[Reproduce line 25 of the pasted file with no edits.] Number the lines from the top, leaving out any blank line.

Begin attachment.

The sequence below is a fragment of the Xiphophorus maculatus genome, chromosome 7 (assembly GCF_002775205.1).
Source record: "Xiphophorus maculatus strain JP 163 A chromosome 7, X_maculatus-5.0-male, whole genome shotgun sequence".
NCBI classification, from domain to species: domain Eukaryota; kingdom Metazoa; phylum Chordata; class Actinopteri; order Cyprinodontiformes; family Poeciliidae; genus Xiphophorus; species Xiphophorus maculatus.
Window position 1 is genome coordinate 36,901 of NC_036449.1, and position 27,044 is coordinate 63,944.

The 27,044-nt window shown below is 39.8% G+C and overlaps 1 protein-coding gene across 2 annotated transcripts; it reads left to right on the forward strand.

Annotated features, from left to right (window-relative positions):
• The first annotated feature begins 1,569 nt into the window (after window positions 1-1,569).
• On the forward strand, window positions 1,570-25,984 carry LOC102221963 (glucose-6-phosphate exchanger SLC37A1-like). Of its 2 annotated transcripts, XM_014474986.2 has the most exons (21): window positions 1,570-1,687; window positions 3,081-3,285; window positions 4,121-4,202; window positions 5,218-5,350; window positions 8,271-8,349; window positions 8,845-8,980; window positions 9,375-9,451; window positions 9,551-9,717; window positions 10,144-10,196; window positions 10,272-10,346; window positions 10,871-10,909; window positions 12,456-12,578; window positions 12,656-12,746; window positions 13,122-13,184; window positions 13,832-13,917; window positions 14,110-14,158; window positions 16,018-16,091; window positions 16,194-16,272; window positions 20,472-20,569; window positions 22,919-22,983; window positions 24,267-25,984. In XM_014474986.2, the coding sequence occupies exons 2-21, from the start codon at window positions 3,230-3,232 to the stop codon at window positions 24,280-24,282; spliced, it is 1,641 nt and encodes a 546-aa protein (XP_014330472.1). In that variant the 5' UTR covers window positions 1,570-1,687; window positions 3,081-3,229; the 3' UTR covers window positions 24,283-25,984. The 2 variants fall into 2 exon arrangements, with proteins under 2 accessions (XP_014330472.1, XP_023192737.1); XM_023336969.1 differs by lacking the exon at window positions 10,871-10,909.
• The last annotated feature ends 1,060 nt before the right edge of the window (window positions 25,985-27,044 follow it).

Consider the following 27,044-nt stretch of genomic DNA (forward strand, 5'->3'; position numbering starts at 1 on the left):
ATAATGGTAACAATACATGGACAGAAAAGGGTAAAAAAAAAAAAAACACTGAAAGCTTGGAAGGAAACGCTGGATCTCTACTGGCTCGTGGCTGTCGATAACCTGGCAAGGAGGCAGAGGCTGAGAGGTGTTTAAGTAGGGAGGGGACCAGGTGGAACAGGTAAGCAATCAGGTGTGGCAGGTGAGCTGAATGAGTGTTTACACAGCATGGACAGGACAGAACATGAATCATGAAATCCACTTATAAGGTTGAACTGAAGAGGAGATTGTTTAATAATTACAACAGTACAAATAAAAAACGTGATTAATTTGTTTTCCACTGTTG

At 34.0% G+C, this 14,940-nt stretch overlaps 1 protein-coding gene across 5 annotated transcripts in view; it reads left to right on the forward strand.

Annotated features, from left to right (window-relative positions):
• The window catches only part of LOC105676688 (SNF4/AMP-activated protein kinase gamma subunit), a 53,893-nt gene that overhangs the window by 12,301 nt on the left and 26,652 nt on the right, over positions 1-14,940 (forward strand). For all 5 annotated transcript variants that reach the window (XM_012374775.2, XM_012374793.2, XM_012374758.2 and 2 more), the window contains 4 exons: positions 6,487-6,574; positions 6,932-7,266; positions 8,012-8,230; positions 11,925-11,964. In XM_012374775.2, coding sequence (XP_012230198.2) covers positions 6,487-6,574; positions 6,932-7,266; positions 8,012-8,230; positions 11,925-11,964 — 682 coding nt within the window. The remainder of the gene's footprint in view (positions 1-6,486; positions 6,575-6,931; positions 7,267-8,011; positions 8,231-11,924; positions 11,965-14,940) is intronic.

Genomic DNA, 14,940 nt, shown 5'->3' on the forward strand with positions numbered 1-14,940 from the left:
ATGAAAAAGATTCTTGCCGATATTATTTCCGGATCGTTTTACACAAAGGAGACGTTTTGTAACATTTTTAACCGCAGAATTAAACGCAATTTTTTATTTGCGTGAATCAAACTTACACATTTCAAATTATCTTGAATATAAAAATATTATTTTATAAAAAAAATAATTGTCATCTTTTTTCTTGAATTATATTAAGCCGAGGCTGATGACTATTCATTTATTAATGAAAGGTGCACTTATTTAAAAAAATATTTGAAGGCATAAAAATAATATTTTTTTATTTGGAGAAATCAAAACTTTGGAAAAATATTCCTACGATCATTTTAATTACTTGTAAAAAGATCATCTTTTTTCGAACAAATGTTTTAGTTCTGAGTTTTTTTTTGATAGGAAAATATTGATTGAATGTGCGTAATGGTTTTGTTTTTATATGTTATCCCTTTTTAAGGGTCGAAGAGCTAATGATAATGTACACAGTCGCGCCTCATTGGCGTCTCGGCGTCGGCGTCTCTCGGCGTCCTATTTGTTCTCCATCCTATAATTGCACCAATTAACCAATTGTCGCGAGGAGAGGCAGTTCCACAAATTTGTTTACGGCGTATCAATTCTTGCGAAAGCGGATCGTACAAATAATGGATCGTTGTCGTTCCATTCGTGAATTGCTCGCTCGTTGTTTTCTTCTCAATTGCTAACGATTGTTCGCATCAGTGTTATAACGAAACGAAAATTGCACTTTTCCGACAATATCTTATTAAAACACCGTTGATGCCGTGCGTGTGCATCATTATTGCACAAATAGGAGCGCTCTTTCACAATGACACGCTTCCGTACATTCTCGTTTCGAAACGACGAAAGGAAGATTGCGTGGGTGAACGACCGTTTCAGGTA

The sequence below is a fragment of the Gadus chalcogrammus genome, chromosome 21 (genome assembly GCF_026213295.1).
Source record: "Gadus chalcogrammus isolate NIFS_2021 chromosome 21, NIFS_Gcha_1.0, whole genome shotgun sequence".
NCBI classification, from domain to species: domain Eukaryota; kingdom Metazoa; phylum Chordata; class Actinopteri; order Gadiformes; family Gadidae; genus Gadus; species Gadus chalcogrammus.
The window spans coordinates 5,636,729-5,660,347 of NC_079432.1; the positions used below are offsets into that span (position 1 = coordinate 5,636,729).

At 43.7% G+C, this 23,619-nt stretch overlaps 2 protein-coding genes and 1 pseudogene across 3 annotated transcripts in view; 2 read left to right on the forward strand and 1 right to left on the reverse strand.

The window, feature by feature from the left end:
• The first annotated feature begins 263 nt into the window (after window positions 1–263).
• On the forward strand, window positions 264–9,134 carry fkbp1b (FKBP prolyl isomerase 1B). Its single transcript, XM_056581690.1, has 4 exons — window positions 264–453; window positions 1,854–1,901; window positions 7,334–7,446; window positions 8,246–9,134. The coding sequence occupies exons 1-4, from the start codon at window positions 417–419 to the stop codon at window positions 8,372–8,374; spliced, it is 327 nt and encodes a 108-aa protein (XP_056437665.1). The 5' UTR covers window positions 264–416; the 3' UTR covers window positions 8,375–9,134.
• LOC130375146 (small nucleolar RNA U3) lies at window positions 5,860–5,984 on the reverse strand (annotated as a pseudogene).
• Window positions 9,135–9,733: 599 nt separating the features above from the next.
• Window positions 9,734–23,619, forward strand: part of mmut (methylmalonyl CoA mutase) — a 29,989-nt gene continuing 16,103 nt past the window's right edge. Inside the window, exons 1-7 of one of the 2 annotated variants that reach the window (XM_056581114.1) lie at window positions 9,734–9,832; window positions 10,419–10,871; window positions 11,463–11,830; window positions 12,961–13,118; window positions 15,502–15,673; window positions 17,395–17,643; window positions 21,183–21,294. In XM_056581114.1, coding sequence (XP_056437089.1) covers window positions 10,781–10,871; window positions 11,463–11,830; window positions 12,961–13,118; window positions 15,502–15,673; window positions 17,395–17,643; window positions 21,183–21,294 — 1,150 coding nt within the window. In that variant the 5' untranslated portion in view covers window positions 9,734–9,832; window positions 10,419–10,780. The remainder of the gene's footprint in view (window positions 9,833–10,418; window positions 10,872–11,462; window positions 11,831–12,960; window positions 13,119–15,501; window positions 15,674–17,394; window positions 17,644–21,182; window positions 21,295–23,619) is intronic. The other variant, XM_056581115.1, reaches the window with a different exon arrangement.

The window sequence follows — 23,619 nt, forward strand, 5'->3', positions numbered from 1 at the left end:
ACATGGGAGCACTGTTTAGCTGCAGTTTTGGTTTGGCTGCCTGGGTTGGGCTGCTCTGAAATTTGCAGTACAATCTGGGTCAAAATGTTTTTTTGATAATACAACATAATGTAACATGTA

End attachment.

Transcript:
• LOC130375146 (small nucleolar RNA U3) lies at window positions 5,860–5,984 on the reverse strand (annotated as a pseudogene).